It was supposed to be a quick drive to check pastured cows. I suggested Farmer just take Princess and go without me, but no, what if he had to tag a calf? There are a few yet to be born. So we loaded Princess in the “bumpy truck” we use for fencing.
Warmer than ever a late September evening could be remembered, under a clear sky without a breeze, I was soon glad for diversion from any work I could’ve crammed in before making supper. We were a little over an hour from dark. Farmer drove straight to the west end and there they were: two cows and four calves on the wrong side.
I got out and walked the cattle toward a gate Farmer drove away to open. I don’t recall being so thankful to be walking on virgin prairie in such perfect stillness.
Most sloughs were dry and even those Farmer hadn’t cut were chewed down to the point that I couldn’t tell a machine hadn’t touched them. Walking the neighbour’s side of the fence, I scattered handfuls of cat tail fluff with my hands. Goldenrod and various other grasses and flowers had gone to seed too, crunching under my feet like the driest tinder.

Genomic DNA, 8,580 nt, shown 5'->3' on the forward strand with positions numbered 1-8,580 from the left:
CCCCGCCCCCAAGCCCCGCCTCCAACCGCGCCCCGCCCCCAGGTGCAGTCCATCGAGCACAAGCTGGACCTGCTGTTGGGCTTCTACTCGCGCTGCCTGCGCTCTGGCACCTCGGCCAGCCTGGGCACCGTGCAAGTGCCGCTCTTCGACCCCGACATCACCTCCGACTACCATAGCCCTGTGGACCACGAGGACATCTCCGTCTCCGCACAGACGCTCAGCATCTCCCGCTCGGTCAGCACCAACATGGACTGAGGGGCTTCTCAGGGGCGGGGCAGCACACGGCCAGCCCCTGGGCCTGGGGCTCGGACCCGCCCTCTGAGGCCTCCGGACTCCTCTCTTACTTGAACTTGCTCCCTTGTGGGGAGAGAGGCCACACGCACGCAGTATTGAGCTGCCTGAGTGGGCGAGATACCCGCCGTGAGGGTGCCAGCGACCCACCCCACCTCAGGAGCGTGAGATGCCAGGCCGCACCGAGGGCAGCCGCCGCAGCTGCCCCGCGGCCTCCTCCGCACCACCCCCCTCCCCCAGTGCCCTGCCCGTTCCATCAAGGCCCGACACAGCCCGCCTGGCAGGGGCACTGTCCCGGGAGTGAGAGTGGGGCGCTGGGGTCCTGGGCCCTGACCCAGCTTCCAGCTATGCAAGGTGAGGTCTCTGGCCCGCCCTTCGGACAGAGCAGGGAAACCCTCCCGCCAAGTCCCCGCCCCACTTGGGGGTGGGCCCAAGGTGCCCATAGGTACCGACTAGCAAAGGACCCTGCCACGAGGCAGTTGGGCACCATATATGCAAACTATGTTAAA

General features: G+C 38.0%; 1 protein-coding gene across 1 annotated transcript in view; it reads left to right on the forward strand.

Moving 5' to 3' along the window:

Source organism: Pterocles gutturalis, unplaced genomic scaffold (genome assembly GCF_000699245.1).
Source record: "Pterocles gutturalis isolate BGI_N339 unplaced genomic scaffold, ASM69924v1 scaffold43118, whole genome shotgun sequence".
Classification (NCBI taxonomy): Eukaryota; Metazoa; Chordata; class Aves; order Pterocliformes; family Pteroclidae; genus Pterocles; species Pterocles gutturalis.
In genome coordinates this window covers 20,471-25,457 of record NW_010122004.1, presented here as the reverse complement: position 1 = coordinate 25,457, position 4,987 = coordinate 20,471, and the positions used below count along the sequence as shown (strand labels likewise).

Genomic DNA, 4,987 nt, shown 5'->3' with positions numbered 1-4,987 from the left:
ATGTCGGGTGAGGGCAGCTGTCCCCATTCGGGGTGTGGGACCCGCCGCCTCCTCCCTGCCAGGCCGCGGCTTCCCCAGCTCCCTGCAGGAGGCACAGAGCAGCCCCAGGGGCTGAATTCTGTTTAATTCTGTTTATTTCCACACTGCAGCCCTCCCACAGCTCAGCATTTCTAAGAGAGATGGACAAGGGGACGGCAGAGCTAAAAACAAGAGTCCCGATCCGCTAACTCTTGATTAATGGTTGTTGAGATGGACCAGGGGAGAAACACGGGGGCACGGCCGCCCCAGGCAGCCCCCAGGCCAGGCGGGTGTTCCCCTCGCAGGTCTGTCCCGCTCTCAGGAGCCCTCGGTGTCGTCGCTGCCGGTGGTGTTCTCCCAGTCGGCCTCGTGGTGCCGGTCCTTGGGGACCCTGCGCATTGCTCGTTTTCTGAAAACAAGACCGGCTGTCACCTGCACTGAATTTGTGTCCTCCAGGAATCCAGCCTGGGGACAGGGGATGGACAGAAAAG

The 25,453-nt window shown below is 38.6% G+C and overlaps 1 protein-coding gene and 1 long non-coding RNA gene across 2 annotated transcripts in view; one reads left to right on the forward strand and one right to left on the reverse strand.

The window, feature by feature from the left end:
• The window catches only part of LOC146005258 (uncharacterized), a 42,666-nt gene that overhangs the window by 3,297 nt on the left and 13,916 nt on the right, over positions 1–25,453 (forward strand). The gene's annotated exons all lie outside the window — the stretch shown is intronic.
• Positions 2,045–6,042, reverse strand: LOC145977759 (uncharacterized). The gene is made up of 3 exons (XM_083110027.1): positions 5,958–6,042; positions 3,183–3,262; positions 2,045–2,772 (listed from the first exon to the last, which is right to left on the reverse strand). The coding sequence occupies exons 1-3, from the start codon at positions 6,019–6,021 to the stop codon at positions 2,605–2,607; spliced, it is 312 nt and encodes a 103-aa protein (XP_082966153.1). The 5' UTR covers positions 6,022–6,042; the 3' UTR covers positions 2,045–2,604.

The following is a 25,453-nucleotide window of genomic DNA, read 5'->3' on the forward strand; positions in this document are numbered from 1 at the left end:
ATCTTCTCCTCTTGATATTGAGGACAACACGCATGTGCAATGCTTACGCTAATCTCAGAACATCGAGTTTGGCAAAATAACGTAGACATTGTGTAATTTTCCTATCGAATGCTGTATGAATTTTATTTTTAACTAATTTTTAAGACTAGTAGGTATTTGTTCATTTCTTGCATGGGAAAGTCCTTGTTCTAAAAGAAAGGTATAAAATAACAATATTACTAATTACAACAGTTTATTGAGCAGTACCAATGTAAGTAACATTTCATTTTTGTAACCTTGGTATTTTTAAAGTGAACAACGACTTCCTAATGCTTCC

It is time to go to seed and the hills are desiccated but far from dead.
A neighbour recently told me he drove past a fellow burning sloughs and then ploughing them under. There’s never enough farm land when all a farmer sees is potential profit. But the rains will return and perhaps with last year’s prairie monsoons, but the seeds and organic material needed to make good slough grass will be burned and gone.
If it doesn’t rain, an alkaline strip of land that once was a slough will grow very little green of any kind. We both agreed: burning was a poor choice. And burning in this drought put the rest of us at risk of losing our farms and homes to fire.
“What’s money?” my son recently asked, his face twisted up in angst.
“It’s paper with somebody’s picture on it, so what? Why is it so important?”
Sloughs are little pockets of health insurance. They don’t just store water, which is good for everyone, but carbon too, creating an environment benefiting everything from air, dragonflies, birds, bees to us. We can’t afford to lose sloughs.